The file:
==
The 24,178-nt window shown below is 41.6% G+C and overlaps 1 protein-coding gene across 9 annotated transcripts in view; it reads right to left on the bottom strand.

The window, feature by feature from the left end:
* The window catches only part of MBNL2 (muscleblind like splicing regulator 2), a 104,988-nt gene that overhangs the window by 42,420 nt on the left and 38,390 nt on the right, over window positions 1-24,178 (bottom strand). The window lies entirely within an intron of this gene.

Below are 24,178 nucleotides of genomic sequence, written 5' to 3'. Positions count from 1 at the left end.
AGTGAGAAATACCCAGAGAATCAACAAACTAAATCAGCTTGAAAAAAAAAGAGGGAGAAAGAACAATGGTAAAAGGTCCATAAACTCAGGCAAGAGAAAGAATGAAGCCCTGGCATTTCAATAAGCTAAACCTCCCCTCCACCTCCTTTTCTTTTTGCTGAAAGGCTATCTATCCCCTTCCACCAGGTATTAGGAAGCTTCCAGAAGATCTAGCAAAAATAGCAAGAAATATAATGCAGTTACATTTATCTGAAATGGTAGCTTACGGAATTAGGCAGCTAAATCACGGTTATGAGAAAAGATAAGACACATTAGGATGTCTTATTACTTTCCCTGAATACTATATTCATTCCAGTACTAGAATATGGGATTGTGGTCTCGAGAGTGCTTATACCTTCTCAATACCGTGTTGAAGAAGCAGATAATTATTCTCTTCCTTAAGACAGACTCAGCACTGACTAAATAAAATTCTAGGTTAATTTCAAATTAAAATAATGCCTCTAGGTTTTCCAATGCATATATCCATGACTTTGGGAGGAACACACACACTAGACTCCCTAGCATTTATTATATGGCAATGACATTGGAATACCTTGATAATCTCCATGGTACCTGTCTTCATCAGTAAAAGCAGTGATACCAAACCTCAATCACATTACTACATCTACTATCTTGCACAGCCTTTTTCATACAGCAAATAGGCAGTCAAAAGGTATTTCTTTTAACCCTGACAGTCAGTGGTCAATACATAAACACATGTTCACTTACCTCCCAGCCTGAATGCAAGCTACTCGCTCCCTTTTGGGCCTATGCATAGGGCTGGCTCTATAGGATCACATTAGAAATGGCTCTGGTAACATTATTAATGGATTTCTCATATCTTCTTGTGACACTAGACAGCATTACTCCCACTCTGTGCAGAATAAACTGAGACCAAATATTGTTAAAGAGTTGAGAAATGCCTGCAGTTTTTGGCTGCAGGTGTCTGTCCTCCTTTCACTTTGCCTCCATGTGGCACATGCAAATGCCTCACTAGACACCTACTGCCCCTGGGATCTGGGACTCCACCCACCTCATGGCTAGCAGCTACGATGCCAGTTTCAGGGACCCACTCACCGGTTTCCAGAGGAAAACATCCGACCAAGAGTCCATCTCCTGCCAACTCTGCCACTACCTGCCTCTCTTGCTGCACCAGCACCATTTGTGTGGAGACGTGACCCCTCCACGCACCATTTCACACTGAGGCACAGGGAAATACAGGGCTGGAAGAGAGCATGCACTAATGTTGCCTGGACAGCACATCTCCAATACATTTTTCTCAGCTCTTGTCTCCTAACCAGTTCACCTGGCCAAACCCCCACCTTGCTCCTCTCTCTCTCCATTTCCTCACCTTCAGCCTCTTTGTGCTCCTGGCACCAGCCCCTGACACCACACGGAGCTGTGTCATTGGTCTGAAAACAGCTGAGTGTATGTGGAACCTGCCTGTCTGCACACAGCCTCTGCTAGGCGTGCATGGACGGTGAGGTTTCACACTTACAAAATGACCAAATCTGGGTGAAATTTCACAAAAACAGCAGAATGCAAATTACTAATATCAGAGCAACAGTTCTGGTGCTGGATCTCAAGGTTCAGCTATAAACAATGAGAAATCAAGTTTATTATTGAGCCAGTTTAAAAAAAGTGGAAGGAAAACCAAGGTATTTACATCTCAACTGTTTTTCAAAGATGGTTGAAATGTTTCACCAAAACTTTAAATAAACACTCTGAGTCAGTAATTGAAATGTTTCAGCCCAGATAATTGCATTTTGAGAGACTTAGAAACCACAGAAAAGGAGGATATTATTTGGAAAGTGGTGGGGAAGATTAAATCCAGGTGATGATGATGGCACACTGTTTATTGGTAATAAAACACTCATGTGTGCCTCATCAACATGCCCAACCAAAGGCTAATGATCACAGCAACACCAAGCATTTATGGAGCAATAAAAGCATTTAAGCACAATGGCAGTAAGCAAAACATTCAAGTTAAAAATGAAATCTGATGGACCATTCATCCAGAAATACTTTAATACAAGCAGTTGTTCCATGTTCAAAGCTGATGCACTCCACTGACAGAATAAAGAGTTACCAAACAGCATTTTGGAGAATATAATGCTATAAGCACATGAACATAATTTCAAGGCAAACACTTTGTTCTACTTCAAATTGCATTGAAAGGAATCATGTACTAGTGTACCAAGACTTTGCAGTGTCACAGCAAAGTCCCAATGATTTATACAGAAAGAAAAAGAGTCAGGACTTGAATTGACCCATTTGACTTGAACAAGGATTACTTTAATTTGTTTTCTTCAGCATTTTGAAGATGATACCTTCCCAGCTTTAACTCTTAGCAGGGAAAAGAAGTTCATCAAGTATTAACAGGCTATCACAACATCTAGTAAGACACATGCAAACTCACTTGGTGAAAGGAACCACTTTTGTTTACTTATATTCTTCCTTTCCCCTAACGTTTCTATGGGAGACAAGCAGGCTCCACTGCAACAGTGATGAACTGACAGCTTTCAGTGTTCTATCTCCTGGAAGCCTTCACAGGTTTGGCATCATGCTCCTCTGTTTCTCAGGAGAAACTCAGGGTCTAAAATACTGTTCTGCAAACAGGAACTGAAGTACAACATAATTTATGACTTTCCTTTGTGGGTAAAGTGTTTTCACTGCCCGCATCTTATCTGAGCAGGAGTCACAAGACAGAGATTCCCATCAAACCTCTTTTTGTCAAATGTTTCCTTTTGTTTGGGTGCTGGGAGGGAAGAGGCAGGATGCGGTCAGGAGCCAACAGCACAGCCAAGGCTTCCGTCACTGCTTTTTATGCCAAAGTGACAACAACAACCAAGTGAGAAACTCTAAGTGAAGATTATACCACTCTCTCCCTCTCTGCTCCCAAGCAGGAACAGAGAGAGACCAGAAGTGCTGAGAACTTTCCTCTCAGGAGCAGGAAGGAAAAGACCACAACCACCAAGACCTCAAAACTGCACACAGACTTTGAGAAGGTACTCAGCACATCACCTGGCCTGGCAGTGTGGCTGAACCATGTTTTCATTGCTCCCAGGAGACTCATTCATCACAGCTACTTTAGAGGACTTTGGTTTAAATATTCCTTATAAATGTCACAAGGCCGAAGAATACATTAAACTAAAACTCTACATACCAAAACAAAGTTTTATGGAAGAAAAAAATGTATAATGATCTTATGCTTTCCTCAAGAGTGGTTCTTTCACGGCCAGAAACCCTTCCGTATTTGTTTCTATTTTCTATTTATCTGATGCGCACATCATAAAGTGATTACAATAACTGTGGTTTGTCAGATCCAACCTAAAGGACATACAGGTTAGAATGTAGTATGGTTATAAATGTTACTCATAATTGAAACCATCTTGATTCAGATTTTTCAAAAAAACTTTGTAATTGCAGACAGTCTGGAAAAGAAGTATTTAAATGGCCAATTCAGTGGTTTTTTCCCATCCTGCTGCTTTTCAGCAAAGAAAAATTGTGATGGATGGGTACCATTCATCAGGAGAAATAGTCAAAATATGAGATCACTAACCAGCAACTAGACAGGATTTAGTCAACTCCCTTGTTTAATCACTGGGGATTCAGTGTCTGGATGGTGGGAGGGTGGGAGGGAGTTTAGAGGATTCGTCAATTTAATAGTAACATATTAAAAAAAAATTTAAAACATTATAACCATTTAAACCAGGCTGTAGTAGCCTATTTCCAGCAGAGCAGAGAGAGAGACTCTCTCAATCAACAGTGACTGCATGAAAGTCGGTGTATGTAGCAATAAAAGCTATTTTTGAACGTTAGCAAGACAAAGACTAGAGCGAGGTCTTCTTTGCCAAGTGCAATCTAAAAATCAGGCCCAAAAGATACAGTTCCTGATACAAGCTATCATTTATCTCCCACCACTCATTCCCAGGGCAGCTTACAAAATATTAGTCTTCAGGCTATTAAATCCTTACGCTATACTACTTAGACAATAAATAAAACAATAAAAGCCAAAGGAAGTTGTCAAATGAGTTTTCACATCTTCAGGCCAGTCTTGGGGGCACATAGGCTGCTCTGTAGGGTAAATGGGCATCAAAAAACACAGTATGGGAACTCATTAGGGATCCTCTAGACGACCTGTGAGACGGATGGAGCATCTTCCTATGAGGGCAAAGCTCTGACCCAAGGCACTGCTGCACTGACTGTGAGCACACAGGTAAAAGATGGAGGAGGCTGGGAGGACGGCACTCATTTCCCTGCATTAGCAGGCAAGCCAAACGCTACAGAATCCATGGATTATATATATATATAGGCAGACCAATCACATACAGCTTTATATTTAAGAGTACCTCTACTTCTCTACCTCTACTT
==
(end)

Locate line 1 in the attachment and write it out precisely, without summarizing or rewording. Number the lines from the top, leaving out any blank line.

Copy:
The 24,178-nt window shown below is 41.6% G+C and overlaps 1 protein-coding gene across 9 annotated transcripts in view; it reads right to left on the bottom strand.